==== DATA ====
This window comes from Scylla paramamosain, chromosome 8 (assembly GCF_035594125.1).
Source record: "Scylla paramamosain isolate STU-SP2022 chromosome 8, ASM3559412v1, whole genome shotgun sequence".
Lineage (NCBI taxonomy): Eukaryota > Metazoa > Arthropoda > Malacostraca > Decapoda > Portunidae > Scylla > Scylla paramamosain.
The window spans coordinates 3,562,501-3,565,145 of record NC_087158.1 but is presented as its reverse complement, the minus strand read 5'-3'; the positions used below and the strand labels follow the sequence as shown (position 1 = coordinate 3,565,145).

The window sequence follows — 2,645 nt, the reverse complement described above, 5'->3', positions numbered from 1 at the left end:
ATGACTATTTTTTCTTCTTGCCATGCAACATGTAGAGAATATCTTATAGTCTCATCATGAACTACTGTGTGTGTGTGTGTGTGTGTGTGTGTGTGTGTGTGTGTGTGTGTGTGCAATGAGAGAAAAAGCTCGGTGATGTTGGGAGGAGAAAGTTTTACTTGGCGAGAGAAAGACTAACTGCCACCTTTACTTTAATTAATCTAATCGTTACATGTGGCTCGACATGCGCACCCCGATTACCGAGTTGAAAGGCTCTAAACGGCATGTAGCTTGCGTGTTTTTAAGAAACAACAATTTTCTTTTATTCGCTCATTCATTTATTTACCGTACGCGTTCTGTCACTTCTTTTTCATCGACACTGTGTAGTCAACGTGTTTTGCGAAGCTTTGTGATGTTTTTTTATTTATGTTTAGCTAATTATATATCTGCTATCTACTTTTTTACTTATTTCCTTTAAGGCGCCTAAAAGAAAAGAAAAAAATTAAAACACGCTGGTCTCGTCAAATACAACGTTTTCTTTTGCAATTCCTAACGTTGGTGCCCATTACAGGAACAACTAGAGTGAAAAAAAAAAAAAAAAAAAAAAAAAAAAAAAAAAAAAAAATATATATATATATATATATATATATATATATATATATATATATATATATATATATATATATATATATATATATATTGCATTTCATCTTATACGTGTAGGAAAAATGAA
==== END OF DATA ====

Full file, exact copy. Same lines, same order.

This window comes from Scylla paramamosain, chromosome 8 (assembly GCF_035594125.1).
Source record: "Scylla paramamosain isolate STU-SP2022 chromosome 8, ASM3559412v1, whole genome shotgun sequence".
Lineage (NCBI taxonomy): Eukaryota > Metazoa > Arthropoda > Malacostraca > Decapoda > Portunidae > Scylla > Scylla paramamosain.
The window spans coordinates 3,562,501-3,565,145 of record NC_087158.1 but is presented as its reverse complement, the minus strand read 5'-3'; the positions used below and the strand labels follow the sequence as shown (position 1 = coordinate 3,565,145).

The window sequence follows — 2,645 nt, the reverse complement described above, 5'->3', positions numbered from 1 at the left end:
ATGACTATTTTTTCTTCTTGCCATGCAACATGTAGAGAATATCTTATAGTCTCATCATGAACTACTGTGTGTGTGTGTGTGTGTGTGTGTGTGTGTGTGTGTGTGTGTGTGTGCAATGAGAGAAAAAGCTCGGTGATGTTGGGAGGAGAAAGTTTTACTTGGCGAGAGAAAGACTAACTGCCACCTTTACTTTAATTAATCTAATCGTTACATGTGGCTCGACATGCGCACCCCGATTACCGAGTTGAAAGGCTCTAAACGGCATGTAGCTTGCGTGTTTTTAAGAAACAACAATTTTCTTTTATTCGCTCATTCATTTATTTACCGTACGCGTTCTGTCACTTCTTTTTCATCGACACTGTGTAGTCAACGTGTTTTGCGAAGCTTTGTGATGTTTTTTTATTTATGTTTAGCTAATTATATATCTGCTATCTACTTTTTTACTTATTTCCTTTAAGGCGCCTAAAAGAAAAGAAAAAAATTAAAACACGCTGGTCTCGTCAAATACAACGTTTTCTTTTGCAATTCCTAACGTTGGTGCCCATTACAGGAACAACTAGAGTGAAAAAAAAAAAAAAAAAAAAAAAAAAAAAAAAAAAAAAAATATATATATATATATATATATATATATATATATATATATATATATATATATATATATATATATATATATATATATTGCATTTCATCTTATACGTGTAGGAAAAATGAA